The pipeline from the south outlet has a total capacity of 248 million gallons per day. Of that, 40 mgd is reserved to serve Comanche power plant and 140 mgd to serve Pueblo.

By paying to upsize the pipeline, Colorado Springs reserved 68 mgd, but the conduit would only require 14 mgd, said Terry Book, executive director of the Pueblo water board.

Reclamation also must negotiate with the Pueblo water board for locating a treatment plant at Whitlock to filter water used in the Arkansas Valley Conduit. By moving those discussions ahead, the federal cost will be reduced from $12 million to about $3 million in the coming year, but more funds would be required to begin actual design work, Broderick said.

Meanwhile, Colorado lawmakers continue to fight for more federal funding.

During a U.S. House committee hearing this week, Rep. Scott Tipton, R-Colo., told Reclamation officials the conduit is a high priority.

“The members of the Colorado delegation are committed to the Arkansas Valley Conduit. Reclamation knows that this project offers an effective regional answer to meeting federally mandated Safe Drinking Act standards,” said Tipton.

More Arkansas Valley Conduit coverage here and here.


The Pitkin County Healthy Rivers board approves development of whitewater park in Basalt

March 24, 2014
Proposed Basalt whitewater park via the Aspen Daily News

Proposed Basalt whitewater park via the Aspen Daily News

From the Aspen Daily News (Brent Gardner-Smith):

The Pitkin County Healthy Rivers and Streams Board on Thursday voted to seek approvals for, and build, a whitewater park in the Roaring Fork River across from the entrance to the Elk Run subdivision in Basalt.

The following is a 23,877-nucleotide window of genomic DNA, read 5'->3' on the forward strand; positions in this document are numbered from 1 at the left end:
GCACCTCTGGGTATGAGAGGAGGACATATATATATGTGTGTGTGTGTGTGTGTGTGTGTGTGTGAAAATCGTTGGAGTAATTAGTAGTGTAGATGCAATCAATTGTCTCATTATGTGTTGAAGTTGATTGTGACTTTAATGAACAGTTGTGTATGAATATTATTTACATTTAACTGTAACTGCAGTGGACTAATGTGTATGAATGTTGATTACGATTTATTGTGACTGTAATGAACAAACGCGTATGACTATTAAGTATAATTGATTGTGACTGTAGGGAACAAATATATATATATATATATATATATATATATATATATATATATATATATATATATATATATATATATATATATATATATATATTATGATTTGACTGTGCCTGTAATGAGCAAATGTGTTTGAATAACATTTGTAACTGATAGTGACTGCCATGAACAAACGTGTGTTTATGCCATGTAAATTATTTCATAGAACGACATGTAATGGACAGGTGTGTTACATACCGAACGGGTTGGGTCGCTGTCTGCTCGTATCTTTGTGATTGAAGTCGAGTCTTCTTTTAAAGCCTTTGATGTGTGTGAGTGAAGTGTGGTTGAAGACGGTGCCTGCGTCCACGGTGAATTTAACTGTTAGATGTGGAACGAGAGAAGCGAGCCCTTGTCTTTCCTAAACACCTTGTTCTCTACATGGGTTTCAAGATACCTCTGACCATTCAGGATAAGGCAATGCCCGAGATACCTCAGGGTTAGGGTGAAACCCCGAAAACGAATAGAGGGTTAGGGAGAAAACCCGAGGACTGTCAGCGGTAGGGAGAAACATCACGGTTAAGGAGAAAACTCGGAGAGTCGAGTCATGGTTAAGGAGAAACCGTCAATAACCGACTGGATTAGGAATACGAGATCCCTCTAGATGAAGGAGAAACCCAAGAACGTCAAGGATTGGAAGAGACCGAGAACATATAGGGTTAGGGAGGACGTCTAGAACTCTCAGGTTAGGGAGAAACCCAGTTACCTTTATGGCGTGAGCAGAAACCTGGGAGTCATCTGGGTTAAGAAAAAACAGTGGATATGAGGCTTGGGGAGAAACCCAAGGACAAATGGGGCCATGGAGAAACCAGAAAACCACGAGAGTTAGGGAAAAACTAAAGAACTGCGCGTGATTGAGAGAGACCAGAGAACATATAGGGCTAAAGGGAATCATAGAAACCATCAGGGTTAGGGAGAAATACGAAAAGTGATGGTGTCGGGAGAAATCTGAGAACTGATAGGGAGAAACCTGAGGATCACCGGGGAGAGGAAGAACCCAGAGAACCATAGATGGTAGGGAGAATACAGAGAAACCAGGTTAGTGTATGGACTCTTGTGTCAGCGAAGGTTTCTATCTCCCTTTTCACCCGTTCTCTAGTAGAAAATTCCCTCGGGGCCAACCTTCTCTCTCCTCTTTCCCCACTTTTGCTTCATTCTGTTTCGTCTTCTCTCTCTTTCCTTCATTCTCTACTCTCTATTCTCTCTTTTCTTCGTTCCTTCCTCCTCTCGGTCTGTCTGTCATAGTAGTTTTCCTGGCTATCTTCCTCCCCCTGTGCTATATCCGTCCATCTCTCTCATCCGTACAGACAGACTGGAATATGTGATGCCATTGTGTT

The board agreed to develop a detailed proposal, gain approval from Pitkin County commissioners and the town of Basalt, and to fund the project.

It will cost about $750,000 to install two wave-producing concrete structures in the river and make improvements to a steep riverbank above the structures to allow for river access and viewing, according to whitewater park designer Jason Carey of River Restoration, Inc. A stripped-down version of the park, without amenities, could cost $550,000.

The five-year-old county river board is funded by a sales tax that brings in about $800,000 a year and it currently has $1.4 million set aside for future expenditures.

The county river board previously endorsed the project in 2010, but now that a water right for the whitewater park is nearly in hand, Pitkin County Attorney John Ely encouraged the board on Thursday to commit to actually getting the project built…

Carey, who designed the popular surf wave in the Colorado River in West Glenwood Springs, has been working on the “Pitkin County Whitewater Park” design since 2009…

Carey said the two concrete and rock structures would be placed in the river along a steep bank next to Two Rivers Road that had been eaten away by high water in 1995 and then crudely restored by CDOT…

The location has other good attributes, he said, including that the river is relatively deep in this reach, compared to the rocky and shallow stretches above and below it…

Most years, though, there will be plenty of water in the river to create surf waves in the park, and the county won’t have to exercise its water right and call for water, according to Lee Rozakalis, a consulting hydrologist with AMEC, who has been working on the park for the county.

More whitewater coverage here.


Flows in the Arkansas River above Lake Pueblo = 270 cfs, Reclamation realeasing water from Turquoise and Twin Lakes #ColoradoRiver

March 23, 2014
Pueblo dam spilling

Pueblo dam spilling

From The Pueblo Chieftain (Chris Woodka):

Flows in the Arkansas River below Pueblo Dam increased slightly with the end of winter water storage this week, but not significantly. The reason is that water continues to be released for the Pueblo flow management program and much of the winter water was stored in downstream reservoirs, including on the Colorado Canal, the Fort Lyon and in John Martin Reservoir.

“The movement of the agricultural water is a side benefit to the Arkansas River flows through Pueblo,” said Steve Witte, Water Division 2 engineer.